Tag Archives: primus

Primus @ JBL Live at Pier 97

Primus brings their brand of musical mayhem live to the piers of NYC for this sure to be funtastic show.

“Fancy” by Les Claypool

Artist: Les Claypool
Title: “Fancy” – Summer 2006 – A Fan’s Perspective
Label: Prawn Song Records
Release Date: 5/29/2007
Genre: Progressive Avant-garde Rock
Rating: 3.5/5

There is no question about Les Claypool being one of the more prolific bass players and song writers that the world of modern Progressive Rock music has known in recent memory. His experiments with Prog-Metal brainchild Primus only gave us a clue as to the unlimited levels of creativity the musician actually possessed. When Primus was on hiatus he gave us Oysterhead (with Stewart Copeland and Trey Anastasio) and Frog Brigade; these projects would enable him to secure a die hard allegiance and following from the fans of the “Jam Band” genre. When it comes down to it the idea makes perfect sense since the performer often is unpredictable and during songs they extend the piece into longer more intriguing musical adventures. “Fancy” is an interesting release in that the film was not professionally shot with several cameras positioned strategically across the venue but instead shot by a choice few fans. Yes, I said fans and that makes it all the more interesting because they know the music by heart and follow it along as opposed to some crew following what they are told is important during the set. The footage was then blended together to give you the full show and the music placed where it belonged from soundboard and audience tapes. While it seems like a lot of work and unnecessary time at that the end result is rather interesting and fun to watch. Having never seen Les perform live I was able to follow along with it and remain interested without any difficulty or distraction. The tour came from the shows that were supporting his last solo album “Of Whales And Woe” and as you might expect the larger part of the material would come from this release. It’s interesting when an artist pushes a new release that hard because some can get away with it while others scream for older material. Given the fact that Claypool makes so many of his shows available he seems to be able to deliver a full concert of almost entirely new music to the fans without any visible problem. When the film pans to the crowd you see them going crazy so in my view this means that they did not mind the new stuff at all.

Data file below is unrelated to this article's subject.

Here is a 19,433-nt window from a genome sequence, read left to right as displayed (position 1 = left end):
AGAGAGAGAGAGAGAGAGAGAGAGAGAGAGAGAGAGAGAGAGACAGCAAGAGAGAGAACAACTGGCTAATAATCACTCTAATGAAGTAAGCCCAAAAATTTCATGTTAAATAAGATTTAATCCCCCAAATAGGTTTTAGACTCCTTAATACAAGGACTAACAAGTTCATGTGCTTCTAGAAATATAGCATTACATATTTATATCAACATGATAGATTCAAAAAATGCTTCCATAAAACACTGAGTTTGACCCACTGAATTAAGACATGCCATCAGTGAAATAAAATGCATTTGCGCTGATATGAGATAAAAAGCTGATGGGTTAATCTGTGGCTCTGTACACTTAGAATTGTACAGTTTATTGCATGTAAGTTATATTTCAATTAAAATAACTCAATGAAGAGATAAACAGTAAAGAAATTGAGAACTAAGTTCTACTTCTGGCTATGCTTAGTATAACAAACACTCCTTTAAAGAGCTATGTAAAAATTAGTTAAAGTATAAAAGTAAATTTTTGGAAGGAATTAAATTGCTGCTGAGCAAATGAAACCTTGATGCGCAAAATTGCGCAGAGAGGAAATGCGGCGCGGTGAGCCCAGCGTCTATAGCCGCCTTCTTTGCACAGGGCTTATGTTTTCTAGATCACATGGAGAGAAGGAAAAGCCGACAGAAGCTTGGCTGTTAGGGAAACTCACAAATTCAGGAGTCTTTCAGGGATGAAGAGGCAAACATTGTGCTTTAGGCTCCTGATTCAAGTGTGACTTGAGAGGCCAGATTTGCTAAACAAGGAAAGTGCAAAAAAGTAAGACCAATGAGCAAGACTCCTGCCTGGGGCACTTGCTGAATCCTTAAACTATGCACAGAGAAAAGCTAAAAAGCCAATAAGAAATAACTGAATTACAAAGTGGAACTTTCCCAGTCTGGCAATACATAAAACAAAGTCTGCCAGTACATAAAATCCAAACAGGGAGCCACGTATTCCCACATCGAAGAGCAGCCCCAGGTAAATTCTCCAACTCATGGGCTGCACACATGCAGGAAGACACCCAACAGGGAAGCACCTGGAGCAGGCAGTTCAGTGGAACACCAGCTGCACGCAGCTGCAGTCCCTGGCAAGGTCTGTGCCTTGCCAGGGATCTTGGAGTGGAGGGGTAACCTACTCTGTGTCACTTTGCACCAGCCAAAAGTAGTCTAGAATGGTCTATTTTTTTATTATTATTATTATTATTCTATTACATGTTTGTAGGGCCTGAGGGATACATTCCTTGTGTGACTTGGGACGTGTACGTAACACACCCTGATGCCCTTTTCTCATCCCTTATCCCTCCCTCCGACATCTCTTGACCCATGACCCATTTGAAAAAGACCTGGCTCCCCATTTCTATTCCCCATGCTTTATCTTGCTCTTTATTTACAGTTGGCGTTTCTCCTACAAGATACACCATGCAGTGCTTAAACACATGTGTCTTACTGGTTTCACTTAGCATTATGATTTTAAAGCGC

Continue reading “Fancy” by Les Claypool

“They Can’t All Be Zingers” by Primus

Artist: Primus
Title: “They Can’t All Be Zingers”
Label: Interscope Records
Release Date: 10/17/2006
Genre: Progressive Funk Rock
Rating: 4/5

I never claimed to be someone who “got” or even understood what Primus was all about, but despite this the level of technical prowess and musical drive was all too apparent to me even as a quasi-fan. This strange little combo of musicians formed by Les Claypool were a band that was given a chance by Interscope Records’ Tom Whalley and his creative vision allowed the band to create their style as they were pretty much let loose to do as they would on an unsuspecting music buying public. It was a group that was up against the likes of Guns ‘N Roses and all the Seattle stuff that was a brewing at the time and with releases like “Sailing The Seas Of Cheese” and “Pork Soda” you could tell that Claypool was doing it with tongue firmly in cheek. Lyrically, they were quite absurd but musically it was sheer brilliance as Claypool laid down riffs on the bass that the most seasoned of Progressive and Experimental players would only hope to do night after night. “They Cant All Be Zingers” is a perfect way to enjoy some of their best material if you were an existing fan and it is also a great manner to find yourself educated on this very unique brand of music if you are among the unaware. The CD features music from across all the bands releases and features the talented technical wizardry of Claypool, Larry LaLonde (guitar) and Tim Alexander (drums).
Continue reading “They Can’t All Be Zingers” by Primus